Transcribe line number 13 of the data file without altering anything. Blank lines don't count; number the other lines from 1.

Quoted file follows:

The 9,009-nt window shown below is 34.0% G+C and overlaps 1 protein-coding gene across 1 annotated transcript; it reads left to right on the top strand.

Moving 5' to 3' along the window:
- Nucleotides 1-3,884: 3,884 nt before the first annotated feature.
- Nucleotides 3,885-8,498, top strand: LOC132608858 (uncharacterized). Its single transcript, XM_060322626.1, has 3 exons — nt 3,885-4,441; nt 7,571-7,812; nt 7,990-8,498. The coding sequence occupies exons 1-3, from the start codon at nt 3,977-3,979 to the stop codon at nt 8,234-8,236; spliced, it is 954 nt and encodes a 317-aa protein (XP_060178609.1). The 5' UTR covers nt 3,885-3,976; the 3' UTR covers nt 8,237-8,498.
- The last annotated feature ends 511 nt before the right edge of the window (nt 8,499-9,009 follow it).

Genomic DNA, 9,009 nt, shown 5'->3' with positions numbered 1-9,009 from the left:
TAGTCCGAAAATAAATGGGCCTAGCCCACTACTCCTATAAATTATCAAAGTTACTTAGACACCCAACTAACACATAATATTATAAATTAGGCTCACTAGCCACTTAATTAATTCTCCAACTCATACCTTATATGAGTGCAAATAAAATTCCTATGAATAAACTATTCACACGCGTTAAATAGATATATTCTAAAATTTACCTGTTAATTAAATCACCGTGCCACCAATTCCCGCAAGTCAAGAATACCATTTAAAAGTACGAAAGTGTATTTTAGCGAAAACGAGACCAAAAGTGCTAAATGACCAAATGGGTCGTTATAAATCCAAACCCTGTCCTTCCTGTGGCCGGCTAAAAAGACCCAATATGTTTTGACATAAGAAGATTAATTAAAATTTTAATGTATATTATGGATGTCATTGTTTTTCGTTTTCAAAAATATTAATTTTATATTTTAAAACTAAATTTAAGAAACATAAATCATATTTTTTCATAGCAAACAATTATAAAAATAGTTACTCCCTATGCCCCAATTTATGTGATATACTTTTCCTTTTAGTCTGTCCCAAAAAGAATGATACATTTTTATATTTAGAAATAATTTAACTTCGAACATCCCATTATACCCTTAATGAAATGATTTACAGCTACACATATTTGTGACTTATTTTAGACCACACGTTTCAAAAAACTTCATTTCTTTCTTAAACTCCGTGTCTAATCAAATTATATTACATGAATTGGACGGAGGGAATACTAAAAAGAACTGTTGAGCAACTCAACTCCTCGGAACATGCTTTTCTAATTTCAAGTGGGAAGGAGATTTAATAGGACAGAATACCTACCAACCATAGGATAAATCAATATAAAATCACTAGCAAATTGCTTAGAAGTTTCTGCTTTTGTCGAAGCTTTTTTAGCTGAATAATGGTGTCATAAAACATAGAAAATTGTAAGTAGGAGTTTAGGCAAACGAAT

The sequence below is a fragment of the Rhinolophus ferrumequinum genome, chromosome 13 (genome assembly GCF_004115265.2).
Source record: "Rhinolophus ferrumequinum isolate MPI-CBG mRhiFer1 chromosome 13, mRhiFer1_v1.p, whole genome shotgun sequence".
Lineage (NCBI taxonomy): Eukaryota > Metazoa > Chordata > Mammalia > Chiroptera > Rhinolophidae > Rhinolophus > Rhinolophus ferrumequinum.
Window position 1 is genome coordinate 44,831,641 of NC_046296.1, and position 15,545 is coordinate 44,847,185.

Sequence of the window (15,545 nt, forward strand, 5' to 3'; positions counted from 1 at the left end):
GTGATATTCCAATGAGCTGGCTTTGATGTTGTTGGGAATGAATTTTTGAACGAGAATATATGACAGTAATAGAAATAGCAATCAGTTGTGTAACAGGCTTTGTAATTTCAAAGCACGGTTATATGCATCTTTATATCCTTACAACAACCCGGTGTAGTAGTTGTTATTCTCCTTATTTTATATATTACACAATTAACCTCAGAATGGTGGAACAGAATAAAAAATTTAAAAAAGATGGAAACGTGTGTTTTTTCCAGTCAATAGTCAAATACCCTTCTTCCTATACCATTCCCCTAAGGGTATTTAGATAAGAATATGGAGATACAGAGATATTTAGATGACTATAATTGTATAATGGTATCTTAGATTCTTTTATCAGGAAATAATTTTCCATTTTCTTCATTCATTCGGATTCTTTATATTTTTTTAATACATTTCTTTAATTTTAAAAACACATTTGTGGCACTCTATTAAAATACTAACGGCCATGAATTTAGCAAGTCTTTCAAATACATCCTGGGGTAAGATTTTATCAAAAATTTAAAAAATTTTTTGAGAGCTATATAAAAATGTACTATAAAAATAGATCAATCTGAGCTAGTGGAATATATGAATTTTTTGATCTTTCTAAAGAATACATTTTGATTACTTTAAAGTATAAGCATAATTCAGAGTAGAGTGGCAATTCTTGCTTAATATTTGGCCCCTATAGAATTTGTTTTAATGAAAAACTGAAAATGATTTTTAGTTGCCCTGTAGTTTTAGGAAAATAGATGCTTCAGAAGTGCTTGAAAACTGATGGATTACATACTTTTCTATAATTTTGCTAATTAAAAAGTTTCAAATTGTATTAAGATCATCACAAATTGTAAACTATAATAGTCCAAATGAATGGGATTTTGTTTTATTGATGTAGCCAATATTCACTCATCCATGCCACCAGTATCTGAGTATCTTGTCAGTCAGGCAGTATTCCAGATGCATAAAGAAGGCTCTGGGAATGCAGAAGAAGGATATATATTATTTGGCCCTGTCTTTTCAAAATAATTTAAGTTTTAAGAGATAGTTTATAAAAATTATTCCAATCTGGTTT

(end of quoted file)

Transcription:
GTGATATTCCAATGAGCTGGCTTTGATGTTGTTGGGAATGAATTTTTGAACGAGAATATATGACAGTAATAGAAATAGCAATCAGTTGTGTAACAGGCTTTGTAATTTCAAAGCACGGTTATATGCATCTTTATATCCTTACAACAACCCGGTGTAGTAGTTGTTATTCTCCTTATTTTATATATTACACAATTAACCTCAGAATGGTGGAACAGAATAAAAAATTTAAAAAAGATGGAAACGTGTGTTTTTTCCAGTCAATAGTCAAATACCCTTCTTCCTATACCATTCCCCTAAGGGTATTTAGATAAGAATATGGAGATACAGAGATATTTAGATGACTATAATTGTATAATGGTATCTTAGATTCTTTTATCAGGAAATAATTTTCCATTTTCTTCATTCATTCGGATTCTTTATATTTTTTTAATACATTTCTTTAATTTTAAAAACACATTTGTGGCACTCTATTAAAATACTAACGGCCATGAATTTAGCAAGTCTTTCAAATACATCCTGGGGTAAGATTTTATCAAAAATTTAAAAAATTTTTTGAGAGCTATATAAAAATGTACTATAAAAATAGATCAATCTGAGCTAGTGGAATATATGAATTTTTTGATCTTTCTAAAGAATACATTTTGATTACTTTAAAGTATAAGCATAATTCAGAGTAGAGTGGCAATTCTTGCTTAATATTTGGCCCCTATAGAATTTGTTTTAATGAAAAACTGAAAATGATTTTTAGTTGCCCTGTAGTTTTAGGAAAATAGATGCTTCAGAAGTGCTTGAAAACTGATGGATTACATACTTTTCTATAATTTTGCTAATTAAAAAGTTTCAAATTGTATTAAGATCATCACAAATTGTAAACTATAATAGTCCAAATGAATGGGATTTTGTTTTATTGATGTAGCCAATATTCACTCATCCATGCCACCAGTATCTGAGTATCTTGTCAGTCAGGCAGTATTCCAGATGCATAAAGAAGGCTCTGGGAATGCAGAAGAAGGATATATATTATTTGGCCCTGTCTTTTCAAAATAATTTAAGTTTTAAGAGATAGTTTATAAAAATTATTCCAATCTGGTTT